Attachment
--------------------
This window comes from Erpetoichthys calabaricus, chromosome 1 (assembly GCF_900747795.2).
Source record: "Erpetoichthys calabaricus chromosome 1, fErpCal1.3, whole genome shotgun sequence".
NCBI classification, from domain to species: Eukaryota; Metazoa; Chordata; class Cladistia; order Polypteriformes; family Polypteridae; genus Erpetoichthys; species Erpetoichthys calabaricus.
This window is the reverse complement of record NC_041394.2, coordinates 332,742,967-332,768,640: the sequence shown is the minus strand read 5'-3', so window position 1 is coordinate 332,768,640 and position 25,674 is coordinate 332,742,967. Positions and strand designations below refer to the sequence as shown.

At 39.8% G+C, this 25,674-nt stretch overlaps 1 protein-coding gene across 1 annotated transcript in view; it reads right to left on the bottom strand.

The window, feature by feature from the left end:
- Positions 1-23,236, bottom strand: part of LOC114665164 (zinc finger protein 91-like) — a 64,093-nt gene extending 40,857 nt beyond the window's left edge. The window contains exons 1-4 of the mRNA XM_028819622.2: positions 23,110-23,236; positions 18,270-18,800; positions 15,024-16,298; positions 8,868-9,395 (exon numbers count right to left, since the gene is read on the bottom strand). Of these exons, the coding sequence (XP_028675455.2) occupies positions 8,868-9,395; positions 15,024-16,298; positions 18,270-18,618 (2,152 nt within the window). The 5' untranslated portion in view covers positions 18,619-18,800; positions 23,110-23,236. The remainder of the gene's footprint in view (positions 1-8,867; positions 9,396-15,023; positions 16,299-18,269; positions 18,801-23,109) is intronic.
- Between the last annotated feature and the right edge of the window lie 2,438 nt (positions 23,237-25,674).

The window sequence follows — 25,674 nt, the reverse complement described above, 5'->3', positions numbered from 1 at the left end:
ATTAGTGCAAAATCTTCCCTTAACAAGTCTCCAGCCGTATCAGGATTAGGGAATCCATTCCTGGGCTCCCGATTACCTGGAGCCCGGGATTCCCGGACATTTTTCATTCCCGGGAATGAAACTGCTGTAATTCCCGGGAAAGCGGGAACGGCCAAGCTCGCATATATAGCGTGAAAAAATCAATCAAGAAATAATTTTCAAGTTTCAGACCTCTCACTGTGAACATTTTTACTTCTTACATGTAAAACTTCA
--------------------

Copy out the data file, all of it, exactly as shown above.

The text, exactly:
This window comes from Erpetoichthys calabaricus, chromosome 1 (assembly GCF_900747795.2).
Source record: "Erpetoichthys calabaricus chromosome 1, fErpCal1.3, whole genome shotgun sequence".
NCBI classification, from domain to species: Eukaryota; Metazoa; Chordata; class Cladistia; order Polypteriformes; family Polypteridae; genus Erpetoichthys; species Erpetoichthys calabaricus.
This window is the reverse complement of record NC_041394.2, coordinates 332,742,967-332,768,640: the sequence shown is the minus strand read 5'-3', so window position 1 is coordinate 332,768,640 and position 25,674 is coordinate 332,742,967. Positions and strand designations below refer to the sequence as shown.

At 39.8% G+C, this 25,674-nt stretch overlaps 1 protein-coding gene across 1 annotated transcript in view; it reads right to left on the bottom strand.

The window, feature by feature from the left end:
- Positions 1-23,236, bottom strand: part of LOC114665164 (zinc finger protein 91-like) — a 64,093-nt gene extending 40,857 nt beyond the window's left edge. The window contains exons 1-4 of the mRNA XM_028819622.2: positions 23,110-23,236; positions 18,270-18,800; positions 15,024-16,298; positions 8,868-9,395 (exon numbers count right to left, since the gene is read on the bottom strand). Of these exons, the coding sequence (XP_028675455.2) occupies positions 8,868-9,395; positions 15,024-16,298; positions 18,270-18,618 (2,152 nt within the window). The 5' untranslated portion in view covers positions 18,619-18,800; positions 23,110-23,236. The remainder of the gene's footprint in view (positions 1-8,867; positions 9,396-15,023; positions 16,299-18,269; positions 18,801-23,109) is intronic.
- Between the last annotated feature and the right edge of the window lie 2,438 nt (positions 23,237-25,674).

The window sequence follows — 25,674 nt, the reverse complement described above, 5'->3', positions numbered from 1 at the left end:
ATTAGTGCAAAATCTTCCCTTAACAAGTCTCCAGCCGTATCAGGATTAGGGAATCCATTCCTGGGCTCCCGATTACCTGGAGCCCGGGATTCCCGGACATTTTTCATTCCCGGGAATGAAACTGCTGTAATTCCCGGGAAAGCGGGAACGGCCAAGCTCGCATATATAGCGTGAAAAAATCAATCAAGAAATAATTTTCAAGTTTCAGACCTCTCACTGTGAACATTTTTACTTCTTACATGTAAAACTTCA